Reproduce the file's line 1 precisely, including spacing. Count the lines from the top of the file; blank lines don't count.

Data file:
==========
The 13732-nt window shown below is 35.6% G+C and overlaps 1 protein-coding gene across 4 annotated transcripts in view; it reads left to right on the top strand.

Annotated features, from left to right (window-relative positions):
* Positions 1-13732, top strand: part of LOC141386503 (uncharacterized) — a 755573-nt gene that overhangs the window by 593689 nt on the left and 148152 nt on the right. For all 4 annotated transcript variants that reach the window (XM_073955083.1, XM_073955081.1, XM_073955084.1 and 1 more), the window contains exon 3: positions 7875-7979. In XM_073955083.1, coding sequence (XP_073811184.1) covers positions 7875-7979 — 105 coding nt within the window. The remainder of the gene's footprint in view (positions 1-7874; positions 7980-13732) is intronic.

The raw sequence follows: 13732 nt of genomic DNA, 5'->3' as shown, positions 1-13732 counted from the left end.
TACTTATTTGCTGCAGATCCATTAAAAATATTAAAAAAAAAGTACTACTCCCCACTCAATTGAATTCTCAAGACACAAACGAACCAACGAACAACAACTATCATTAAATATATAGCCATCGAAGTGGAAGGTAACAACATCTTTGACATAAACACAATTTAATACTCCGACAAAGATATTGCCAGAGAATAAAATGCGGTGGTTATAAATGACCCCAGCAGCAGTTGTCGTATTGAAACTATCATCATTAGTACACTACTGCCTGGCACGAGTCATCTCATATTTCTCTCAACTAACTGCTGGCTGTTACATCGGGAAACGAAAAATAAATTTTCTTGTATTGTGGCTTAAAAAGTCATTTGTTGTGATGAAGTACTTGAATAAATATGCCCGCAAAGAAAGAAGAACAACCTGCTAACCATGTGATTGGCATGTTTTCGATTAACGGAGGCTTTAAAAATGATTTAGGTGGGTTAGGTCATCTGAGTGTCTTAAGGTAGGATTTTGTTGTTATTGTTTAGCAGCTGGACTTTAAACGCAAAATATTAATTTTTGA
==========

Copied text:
The 13732-nt window shown below is 35.6% G+C and overlaps 1 protein-coding gene across 4 annotated transcripts in view; it reads left to right on the top strand.